Aan, blind orangutan. Image© Orangutan Foundation.

Aan lives in a purpose-built enclosure at Camp Gemini, where our vet clinic is located, in the Lamandau Wildlife Reserve. Our staff give her the best quality of life that is possible, but sadly Aan can never return to the forest, where she belongs.

Aan in her permanent enclosure, with enrichment. Image© Orangutan Foundation.

Aan’s story serves as a heartbreaking reminder that the threat to orangutans caused by habitat loss is a very real one. Please support our care of Aan during Orangutan Awareness Week by donating here.

Meet Kotim the orangutan

It is Orangutan Awareness Week and each day we will bring you a story about the orangutans in the Lamandau Wildlife Reserve. Thanks to your support we are protecting their forest home the Lamandau Wildlife Reserve and keeping them wild and free. Kotim

Kotim, February 2017. Image© Orangutan Foundation.

Kotim was rescued in 2014. She was handed over to Orangutan Foundation after being illegally kept as pet. Sadly, we can only assume that her mother was killed.

Kotim, 2015. Image© Orangutan Foundation.

At three-years-old Kotim was too young to be released back into the wild and so entered into the care of our Soft-Release Programme, at Camp Rasak in the Lamandau Wildlife Reserve, Indonesian Borneo. Kotim joined another infant orphan, Torup. They became playmates and together practised their nest-building and climbing skills.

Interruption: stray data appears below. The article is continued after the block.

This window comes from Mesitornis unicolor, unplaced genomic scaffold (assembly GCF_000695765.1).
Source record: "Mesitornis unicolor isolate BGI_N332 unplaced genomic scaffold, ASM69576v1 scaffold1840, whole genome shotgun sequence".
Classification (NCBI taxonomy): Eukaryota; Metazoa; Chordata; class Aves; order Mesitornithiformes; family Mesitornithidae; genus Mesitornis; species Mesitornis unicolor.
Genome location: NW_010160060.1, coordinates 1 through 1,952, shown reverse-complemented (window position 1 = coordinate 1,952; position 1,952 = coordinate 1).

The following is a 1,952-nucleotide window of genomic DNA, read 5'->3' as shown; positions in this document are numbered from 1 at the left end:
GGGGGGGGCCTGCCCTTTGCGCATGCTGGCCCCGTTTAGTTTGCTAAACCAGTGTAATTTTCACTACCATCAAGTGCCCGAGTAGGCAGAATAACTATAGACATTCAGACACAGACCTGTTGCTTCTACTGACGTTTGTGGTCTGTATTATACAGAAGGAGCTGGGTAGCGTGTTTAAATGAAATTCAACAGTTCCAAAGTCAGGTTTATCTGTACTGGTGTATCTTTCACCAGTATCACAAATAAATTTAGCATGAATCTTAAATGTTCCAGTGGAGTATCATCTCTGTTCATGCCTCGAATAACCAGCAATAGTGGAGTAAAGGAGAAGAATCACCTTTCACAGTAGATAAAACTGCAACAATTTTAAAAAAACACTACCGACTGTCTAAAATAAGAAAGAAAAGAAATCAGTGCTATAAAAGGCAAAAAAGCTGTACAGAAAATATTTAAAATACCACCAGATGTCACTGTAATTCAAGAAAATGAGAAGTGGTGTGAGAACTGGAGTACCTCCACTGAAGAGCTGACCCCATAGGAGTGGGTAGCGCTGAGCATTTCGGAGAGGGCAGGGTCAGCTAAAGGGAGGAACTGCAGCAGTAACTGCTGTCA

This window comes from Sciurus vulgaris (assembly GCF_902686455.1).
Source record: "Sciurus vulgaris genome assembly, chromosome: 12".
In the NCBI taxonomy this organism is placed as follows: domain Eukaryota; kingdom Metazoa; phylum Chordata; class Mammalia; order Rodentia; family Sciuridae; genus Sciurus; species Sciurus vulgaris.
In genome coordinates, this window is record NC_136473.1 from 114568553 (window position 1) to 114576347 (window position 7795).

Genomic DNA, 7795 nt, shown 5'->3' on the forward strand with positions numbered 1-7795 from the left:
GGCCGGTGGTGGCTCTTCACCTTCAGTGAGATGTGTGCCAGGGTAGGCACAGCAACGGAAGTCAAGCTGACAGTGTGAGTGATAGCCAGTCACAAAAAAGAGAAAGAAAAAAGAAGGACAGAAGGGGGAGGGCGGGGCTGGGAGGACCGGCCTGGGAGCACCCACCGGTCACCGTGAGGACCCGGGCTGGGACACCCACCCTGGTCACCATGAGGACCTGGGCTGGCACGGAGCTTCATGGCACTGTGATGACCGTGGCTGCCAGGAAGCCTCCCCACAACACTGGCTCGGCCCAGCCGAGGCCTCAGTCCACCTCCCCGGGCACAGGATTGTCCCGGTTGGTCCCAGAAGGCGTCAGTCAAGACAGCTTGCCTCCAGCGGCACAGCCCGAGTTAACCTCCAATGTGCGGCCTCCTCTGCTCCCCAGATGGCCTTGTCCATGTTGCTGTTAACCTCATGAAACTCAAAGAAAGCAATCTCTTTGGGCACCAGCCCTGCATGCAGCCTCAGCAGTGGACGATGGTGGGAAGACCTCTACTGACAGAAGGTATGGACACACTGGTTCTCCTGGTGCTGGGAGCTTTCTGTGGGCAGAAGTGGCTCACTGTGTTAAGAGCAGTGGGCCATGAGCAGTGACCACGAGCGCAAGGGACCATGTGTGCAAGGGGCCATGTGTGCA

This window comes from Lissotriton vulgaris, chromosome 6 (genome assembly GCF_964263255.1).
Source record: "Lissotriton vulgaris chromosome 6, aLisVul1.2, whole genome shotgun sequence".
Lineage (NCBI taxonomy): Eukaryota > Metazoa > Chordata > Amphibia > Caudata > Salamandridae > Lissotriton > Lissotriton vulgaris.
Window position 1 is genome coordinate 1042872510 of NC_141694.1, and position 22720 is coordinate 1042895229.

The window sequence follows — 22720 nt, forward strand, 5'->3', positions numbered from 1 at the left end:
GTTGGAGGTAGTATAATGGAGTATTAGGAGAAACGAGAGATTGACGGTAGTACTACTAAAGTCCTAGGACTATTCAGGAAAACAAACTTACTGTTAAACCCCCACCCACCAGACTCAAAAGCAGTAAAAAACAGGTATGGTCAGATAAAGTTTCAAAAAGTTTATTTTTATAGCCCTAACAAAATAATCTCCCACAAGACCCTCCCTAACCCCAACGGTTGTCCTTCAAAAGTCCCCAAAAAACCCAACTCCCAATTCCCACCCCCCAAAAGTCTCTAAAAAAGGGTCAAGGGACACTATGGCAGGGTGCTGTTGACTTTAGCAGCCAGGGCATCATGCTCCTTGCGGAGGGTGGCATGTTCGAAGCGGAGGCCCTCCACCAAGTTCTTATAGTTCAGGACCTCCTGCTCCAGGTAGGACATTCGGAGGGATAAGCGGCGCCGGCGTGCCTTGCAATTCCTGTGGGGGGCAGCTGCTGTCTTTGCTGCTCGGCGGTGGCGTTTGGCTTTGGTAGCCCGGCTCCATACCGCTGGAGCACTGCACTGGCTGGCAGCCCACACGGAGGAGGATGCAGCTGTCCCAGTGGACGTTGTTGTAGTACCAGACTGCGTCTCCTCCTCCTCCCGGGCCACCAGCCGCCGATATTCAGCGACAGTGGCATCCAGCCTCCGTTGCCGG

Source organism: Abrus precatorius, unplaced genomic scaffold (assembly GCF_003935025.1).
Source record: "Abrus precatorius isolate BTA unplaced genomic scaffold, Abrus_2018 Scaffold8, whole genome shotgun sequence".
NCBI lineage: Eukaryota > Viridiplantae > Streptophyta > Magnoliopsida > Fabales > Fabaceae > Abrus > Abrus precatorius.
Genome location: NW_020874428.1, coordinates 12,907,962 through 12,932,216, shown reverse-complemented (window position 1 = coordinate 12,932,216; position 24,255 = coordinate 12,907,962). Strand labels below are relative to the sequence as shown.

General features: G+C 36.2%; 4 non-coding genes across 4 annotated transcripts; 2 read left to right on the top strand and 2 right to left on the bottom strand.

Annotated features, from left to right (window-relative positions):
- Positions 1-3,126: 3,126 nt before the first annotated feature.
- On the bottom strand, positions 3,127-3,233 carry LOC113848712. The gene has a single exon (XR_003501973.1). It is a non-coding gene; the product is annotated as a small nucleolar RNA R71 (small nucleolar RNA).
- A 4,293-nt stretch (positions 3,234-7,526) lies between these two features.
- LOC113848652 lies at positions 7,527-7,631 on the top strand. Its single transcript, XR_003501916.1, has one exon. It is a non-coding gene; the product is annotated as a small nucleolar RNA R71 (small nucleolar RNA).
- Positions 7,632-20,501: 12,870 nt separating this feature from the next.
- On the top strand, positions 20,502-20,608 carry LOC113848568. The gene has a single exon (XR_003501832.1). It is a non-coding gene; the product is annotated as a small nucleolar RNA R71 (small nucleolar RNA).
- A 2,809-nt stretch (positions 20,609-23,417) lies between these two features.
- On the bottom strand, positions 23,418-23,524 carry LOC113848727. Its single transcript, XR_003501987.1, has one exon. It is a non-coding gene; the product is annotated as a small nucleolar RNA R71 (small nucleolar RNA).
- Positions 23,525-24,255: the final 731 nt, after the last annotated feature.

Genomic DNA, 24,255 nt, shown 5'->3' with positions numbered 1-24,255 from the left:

Kotim and Torup in the trees, 2016. Image© Orangutan Foundation.

By April 2016, Kotim was deemed to have all the skills needed to survive in the forest and was successfully released. She is still occasionally seen by Orangutan Foundation staff. In December 2016, Kotim was seen with adult female orangutan Acuy and her infant, Ariel.

Acuy and Ariel. Image© Orangutan Foundation.

Support Kotim during Orangutan Awareness Week. Please donate to help us protect her tropical forest home. Keep forests standing and orangutans in the wild.

Please donate here.

Here's a video of Kotim whilst under our care in our Soft-Release Programme:

Meet Bangkal the orangutan

To celebrate Orangutan Awareness Week, we are telling the stories of some of the orangutans who have been given a second chance thanks to your support for our work. Bangkal

Bangkal, dominant male of the Lamandau Wildlife Reserve. Image© Orangutan Foundation.

In the late 1980’s Bangkal was an orphaned infant, being kept as a pet. He was rescued, rehabilitated over many years, and then released into Tanjung Puting National Park, Central Kalimantan Indonesian Borneo.

Bangkal in 2000. Image© Orangutan Foundation.

In 2000, when illegal logging was rife in Indonesia’s National Parks, Bangkal became the victim of a horrifying incident. Illegal loggers threw hot oil over him resulting in a burn down his face and neck.

During his recovery, Bangkal protected himself from annoying insects, by using a blanket to cover his injured face. Once recovered, Bangkal was released again but this time into the Lamandau Wildlife Reserve.

Now aged around 28 years-old, cheek-padded Bangkal is magnificent. He is the dominant male around Camp Gemini and is thought to have fathered many offspring.

Bangkal, during a visit to the feeding station by Camp Gemini. Image© Orangutan Foundation.